Voice of Witness
Smithsonian American Ingenuity Award winners Dave Eggers and Mimi Lok describe how oral history can help illuminate ongoing human rights crises.
- What is the mission of Voice of Witness? What are your impressions of it after watching this video?
- In this video the term “oral history” is used. Had you heard that expression before? What does it mean?
- One initiative of Voice of Witness is to bring people’s personal stories into the classroom so students can learn from them. Why do you think this might be a powerful educational tool?
- Several book covers are shown during this video. These are the collected stories of contemporary people impacted by a human rights crisis or a human rights injustice. What were some of the crises or injustices shown?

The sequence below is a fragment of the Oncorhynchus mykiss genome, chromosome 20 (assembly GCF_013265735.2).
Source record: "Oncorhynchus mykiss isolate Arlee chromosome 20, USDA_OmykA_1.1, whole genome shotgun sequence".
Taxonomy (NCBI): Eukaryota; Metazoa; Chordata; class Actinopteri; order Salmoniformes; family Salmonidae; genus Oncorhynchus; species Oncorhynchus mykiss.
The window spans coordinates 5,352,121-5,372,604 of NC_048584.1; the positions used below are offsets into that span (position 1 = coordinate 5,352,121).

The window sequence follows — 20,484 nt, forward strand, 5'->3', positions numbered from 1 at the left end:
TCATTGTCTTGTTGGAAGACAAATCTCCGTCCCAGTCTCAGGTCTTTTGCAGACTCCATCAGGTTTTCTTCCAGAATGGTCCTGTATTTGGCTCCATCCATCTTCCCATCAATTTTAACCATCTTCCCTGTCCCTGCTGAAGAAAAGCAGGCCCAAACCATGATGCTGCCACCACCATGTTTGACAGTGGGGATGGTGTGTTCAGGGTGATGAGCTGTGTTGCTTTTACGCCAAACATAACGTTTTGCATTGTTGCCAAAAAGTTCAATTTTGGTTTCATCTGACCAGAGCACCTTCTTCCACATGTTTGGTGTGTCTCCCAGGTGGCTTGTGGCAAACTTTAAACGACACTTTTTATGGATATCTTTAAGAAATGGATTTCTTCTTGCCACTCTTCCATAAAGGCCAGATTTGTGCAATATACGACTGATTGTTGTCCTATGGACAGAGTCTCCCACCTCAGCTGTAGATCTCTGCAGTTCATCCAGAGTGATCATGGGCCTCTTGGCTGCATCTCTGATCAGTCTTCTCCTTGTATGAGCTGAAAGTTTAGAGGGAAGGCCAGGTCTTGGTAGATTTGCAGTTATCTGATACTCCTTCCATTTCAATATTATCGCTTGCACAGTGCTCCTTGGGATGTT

- Several reasons were given for why people would choose to tell painful, even traumatic, personal stories. What were those reasons? Can you think of any others?
- Oral histories don’t only have to cover human rights crises. What other types of stories might be recorded as oral histories?
- Is there a story that is part of your own family, community or culture’s history that comes to mind for an oral history project?
- As a closing activity, write your own short personal story. Your story can be as playful or as serious as you want.
For more information on creating oral histories, please see the Smithsonian Folklife and Oral History Interviewing Guide here.
This video exists as part of a series gathered around the theme of Education. Other videos in this series are listed below.